Follows Southern Cross more or less; flashback-ish.


There were things Dana knew about him that no one else - not eerily perceptive Louis Nichols, not even his beloved Musika - could have known; in turn, there were things he knew about her that no one else would ever know. For the longest time, it had been only them, at home and at the academy, growing older and closer to one another as every year trickled by.

They were similar and dissimilar: both left by their parents with a common guardian, both unused to the separation; Dana strong and forceful, whereas Bowie was tender and meek. She had bullied him when they were younger, taking her frustrations out on a play companion who did not, would not, enjoy the same rough-and-tumble games she loved. That irritation with his sensitivity had ended their first day of the third grade, when she was ridiculed for the blood of her mother, alien blood that ran in union with human through her veins; the first day of the third grade, when Bowie found himself fighting for the first time (and not the last), in defense of Dana.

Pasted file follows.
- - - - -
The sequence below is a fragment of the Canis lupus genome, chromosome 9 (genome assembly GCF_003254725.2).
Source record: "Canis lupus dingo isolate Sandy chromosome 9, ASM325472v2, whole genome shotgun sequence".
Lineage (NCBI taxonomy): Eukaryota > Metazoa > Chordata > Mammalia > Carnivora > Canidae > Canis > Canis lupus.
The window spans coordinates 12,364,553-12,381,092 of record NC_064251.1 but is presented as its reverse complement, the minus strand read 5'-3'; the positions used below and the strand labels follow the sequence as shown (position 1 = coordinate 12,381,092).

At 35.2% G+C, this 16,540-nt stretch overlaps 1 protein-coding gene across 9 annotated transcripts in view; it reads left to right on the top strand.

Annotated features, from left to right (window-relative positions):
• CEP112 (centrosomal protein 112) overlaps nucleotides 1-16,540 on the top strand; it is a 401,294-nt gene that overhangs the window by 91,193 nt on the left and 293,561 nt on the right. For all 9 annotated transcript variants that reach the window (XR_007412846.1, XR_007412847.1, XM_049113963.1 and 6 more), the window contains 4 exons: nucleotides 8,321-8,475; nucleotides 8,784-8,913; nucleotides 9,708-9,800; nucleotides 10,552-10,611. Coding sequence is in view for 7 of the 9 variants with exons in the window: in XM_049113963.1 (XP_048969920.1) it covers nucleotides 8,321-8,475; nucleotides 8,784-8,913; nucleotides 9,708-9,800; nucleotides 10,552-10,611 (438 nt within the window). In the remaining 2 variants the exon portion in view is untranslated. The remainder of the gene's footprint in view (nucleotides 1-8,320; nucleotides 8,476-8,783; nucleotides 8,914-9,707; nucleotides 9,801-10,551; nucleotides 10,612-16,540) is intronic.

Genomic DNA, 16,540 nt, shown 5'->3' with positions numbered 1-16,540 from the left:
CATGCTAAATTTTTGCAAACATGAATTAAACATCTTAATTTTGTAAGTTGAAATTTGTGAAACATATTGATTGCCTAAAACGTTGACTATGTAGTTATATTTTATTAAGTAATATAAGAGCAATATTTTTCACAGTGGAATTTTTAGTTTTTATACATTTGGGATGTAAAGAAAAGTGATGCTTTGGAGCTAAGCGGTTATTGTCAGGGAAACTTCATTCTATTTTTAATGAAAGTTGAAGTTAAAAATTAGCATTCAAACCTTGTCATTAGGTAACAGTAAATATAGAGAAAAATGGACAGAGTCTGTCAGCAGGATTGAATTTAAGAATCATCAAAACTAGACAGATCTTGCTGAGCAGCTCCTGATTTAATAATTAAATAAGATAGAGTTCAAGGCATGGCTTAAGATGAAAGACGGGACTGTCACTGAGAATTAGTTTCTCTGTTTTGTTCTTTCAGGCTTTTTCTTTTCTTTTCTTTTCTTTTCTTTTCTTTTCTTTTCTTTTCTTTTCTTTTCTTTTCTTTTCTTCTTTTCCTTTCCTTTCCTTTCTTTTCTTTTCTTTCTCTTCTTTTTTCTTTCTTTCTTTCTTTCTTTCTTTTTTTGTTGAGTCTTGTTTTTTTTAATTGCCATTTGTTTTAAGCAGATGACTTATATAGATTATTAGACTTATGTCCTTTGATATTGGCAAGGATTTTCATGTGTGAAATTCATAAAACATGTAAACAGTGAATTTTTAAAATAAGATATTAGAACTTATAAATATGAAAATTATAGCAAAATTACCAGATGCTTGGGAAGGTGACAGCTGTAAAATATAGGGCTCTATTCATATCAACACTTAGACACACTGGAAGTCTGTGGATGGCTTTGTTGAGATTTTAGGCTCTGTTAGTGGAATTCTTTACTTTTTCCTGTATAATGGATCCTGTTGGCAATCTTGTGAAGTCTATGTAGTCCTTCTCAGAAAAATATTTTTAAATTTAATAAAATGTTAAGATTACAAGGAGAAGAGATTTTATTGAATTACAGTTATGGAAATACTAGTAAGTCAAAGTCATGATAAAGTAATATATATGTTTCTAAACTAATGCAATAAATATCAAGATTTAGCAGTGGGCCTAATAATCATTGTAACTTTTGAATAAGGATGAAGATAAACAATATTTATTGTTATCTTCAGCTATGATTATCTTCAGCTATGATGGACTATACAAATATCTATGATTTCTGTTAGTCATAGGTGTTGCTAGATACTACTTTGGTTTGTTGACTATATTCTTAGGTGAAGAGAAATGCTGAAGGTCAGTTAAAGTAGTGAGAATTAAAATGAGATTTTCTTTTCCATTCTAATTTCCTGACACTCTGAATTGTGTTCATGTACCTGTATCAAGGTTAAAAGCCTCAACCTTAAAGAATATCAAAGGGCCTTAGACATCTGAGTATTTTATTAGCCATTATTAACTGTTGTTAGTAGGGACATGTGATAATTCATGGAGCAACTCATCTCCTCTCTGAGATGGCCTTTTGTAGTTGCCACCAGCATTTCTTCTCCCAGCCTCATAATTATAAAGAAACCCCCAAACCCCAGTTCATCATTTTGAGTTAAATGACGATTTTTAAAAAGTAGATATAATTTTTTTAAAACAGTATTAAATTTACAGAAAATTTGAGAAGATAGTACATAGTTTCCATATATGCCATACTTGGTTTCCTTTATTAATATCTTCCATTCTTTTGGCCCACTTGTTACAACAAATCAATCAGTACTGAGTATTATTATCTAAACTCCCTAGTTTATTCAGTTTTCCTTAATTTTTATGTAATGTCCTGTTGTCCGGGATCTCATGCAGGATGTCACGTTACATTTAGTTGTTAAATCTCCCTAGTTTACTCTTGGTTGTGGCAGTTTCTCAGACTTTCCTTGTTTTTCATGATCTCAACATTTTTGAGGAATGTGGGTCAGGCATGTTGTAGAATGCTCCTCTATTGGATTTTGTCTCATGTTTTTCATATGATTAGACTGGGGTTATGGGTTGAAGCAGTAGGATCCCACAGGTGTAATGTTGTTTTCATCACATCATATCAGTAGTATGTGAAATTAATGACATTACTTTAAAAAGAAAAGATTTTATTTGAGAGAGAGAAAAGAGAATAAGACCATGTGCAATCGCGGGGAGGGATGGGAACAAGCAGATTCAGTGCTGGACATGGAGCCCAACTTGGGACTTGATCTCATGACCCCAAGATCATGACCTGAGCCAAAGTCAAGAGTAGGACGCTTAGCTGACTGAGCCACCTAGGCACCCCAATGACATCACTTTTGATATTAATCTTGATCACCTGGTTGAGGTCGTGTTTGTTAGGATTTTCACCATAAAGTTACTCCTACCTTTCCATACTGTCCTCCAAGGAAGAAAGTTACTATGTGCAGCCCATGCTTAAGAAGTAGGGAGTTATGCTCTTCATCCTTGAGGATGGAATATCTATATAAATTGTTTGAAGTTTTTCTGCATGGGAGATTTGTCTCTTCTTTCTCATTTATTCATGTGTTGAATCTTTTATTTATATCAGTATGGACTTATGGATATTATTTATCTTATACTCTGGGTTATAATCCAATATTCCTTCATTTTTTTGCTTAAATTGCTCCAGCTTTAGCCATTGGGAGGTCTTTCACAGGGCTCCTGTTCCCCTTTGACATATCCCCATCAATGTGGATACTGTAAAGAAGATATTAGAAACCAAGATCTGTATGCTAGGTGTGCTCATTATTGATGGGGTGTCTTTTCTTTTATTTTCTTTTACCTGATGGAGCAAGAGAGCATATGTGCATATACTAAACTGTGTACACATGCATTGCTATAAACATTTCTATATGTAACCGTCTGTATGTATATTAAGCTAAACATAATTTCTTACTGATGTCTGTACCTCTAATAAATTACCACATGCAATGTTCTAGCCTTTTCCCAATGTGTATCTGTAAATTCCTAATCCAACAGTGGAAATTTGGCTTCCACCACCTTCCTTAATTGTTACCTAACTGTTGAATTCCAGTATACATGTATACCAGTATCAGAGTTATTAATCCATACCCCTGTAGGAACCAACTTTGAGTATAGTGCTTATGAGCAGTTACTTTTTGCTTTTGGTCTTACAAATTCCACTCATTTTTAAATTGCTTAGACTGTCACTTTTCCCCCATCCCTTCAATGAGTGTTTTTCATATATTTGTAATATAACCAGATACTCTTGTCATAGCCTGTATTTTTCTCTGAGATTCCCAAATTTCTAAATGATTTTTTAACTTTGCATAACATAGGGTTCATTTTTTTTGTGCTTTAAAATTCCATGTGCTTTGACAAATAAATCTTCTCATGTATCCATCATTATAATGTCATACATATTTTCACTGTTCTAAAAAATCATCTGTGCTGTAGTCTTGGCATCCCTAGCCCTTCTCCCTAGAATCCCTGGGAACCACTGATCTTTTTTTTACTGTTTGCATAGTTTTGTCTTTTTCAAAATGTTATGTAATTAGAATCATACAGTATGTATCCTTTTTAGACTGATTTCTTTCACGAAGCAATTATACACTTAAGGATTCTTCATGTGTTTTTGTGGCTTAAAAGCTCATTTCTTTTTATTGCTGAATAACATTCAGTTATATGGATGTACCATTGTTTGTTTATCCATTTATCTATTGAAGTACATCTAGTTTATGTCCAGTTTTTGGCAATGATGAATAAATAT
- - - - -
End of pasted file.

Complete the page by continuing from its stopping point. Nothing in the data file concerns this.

She had wiped dirt from under her nose, and when he had finally worked the courage to wipe his own, he found blood. "I didn't know you could do that," Dana had said, impressed, and then blanched when he shook, crying to know he had bled and hurt someone.

But she was kinder, afterwards, awkwardly gentle in dealing with him.

She was his sister, though there was no blood lying between them; they shored one another, a source of comfort and warmth and encouragement when no one else was there to watch them. His watchful tenderness helped her keep from discouragement when xenophobia ran its random course through the student body; her steely temper and fast fists kept him safe from the crueler pranks of the academy and its pseudo-tough-guy image.


Sometime, not long after they had first begun training at the academy, Dana bought him a simple trinket, a tiny castle made of glossed sand that was frozen in careful magnificence by glass and light. When he looked at it, the light gleaming off the red ledges and drawbridge, distracted from whatever was occupying his mind, it was like being reminded, again and firmly, that even though it seemed cold and distant outside, his sister was still there, still ready to protect him.

He could close his dark, soulful eyes and drift away, back to the third grade and nights spent creeping around Emerson's apartment in search of ghosts and miracles; of when he would burst into tears for fright of what demons Dana would imagine into nonexistent being in his mind, and she would sigh dramatically and clutching his hand take him back to their shared bedroom where she would curl beside him and give him the relief of warm security.


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Feedback: I welcome it! What do I need to work on? :D